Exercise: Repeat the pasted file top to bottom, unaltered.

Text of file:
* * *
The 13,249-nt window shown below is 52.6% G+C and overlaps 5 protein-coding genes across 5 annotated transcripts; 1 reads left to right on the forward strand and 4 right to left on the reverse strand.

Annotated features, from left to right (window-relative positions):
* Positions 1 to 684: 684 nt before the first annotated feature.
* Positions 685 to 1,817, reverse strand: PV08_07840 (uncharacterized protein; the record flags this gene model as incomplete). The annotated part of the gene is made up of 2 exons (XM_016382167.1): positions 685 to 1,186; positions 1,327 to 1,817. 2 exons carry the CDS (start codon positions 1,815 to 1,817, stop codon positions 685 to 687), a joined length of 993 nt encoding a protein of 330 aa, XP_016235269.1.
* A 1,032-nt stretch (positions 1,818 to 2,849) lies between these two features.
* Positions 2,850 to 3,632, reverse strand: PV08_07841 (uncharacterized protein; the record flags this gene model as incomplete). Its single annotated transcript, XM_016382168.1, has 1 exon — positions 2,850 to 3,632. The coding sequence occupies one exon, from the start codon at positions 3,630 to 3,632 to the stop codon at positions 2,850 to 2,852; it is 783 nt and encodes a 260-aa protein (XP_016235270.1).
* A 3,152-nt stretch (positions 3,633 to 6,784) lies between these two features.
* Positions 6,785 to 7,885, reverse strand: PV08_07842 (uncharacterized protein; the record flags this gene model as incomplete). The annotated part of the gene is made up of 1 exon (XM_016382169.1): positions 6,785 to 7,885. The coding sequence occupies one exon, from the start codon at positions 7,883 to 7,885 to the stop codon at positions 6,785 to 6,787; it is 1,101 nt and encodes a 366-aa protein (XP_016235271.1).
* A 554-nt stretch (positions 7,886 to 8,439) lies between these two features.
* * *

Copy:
The 13,249-nt window shown below is 52.6% G+C and overlaps 5 protein-coding genes across 5 annotated transcripts; 1 reads left to right on the forward strand and 4 right to left on the reverse strand.

Annotated features, from left to right (window-relative positions):
* Positions 1 to 684: 684 nt before the first annotated feature.
* Positions 685 to 1,817, reverse strand: PV08_07840 (uncharacterized protein; the record flags this gene model as incomplete). The annotated part of the gene is made up of 2 exons (XM_016382167.1): positions 685 to 1,186; positions 1,327 to 1,817. 2 exons carry the CDS (start codon positions 1,815 to 1,817, stop codon positions 685 to 687), a joined length of 993 nt encoding a protein of 330 aa, XP_016235269.1.
* A 1,032-nt stretch (positions 1,818 to 2,849) lies between these two features.
* Positions 2,850 to 3,632, reverse strand: PV08_07841 (uncharacterized protein; the record flags this gene model as incomplete). Its single annotated transcript, XM_016382168.1, has 1 exon — positions 2,850 to 3,632. The coding sequence occupies one exon, from the start codon at positions 3,630 to 3,632 to the stop codon at positions 2,850 to 2,852; it is 783 nt and encodes a 260-aa protein (XP_016235270.1).
* A 3,152-nt stretch (positions 3,633 to 6,784) lies between these two features.
* Positions 6,785 to 7,885, reverse strand: PV08_07842 (uncharacterized protein; the record flags this gene model as incomplete). The annotated part of the gene is made up of 1 exon (XM_016382169.1): positions 6,785 to 7,885. The coding sequence occupies one exon, from the start codon at positions 7,883 to 7,885 to the stop codon at positions 6,785 to 6,787; it is 1,101 nt and encodes a 366-aa protein (XP_016235271.1).
* A 554-nt stretch (positions 7,886 to 8,439) lies between these two features.